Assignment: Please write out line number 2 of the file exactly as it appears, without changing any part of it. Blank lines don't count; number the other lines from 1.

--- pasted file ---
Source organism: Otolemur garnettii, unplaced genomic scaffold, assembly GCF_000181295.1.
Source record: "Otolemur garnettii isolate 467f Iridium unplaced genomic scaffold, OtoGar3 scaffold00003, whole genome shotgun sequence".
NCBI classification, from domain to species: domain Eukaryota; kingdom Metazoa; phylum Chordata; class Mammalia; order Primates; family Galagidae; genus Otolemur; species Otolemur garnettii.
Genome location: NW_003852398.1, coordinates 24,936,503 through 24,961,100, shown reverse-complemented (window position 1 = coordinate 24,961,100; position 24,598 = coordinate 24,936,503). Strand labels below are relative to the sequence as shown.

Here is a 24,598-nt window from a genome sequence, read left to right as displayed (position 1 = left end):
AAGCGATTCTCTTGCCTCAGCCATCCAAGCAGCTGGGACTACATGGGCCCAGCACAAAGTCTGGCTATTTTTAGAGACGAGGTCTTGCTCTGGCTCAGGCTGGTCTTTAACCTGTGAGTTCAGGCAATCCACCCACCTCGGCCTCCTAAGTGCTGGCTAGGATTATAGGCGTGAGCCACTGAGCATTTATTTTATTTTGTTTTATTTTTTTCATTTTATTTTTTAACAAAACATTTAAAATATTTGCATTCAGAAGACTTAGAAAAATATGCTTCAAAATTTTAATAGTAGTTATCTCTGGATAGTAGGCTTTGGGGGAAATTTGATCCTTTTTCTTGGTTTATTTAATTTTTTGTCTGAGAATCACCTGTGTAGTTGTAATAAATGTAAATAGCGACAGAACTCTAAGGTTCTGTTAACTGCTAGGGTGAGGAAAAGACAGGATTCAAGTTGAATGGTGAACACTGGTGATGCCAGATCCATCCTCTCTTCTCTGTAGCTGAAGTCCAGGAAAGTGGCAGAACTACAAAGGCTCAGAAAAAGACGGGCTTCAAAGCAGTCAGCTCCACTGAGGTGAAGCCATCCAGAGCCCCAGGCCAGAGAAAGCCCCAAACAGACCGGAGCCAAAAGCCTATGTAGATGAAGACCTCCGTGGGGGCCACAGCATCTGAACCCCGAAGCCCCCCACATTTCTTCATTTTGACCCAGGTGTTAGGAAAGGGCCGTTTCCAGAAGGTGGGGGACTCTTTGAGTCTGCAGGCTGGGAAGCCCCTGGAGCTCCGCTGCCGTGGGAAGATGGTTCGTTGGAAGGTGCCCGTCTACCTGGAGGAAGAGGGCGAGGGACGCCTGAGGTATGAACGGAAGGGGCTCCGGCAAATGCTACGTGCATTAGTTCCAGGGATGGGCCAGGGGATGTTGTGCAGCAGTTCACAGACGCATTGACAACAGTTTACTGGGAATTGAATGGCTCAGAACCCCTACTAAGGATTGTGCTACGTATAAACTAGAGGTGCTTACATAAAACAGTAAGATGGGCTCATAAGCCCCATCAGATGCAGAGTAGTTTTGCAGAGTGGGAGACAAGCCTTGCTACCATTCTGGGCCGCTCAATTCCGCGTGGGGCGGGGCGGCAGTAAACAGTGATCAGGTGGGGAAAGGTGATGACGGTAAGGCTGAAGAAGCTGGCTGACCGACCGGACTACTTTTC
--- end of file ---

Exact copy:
Source record: "Otolemur garnettii isolate 467f Iridium unplaced genomic scaffold, OtoGar3 scaffold00003, whole genome shotgun sequence".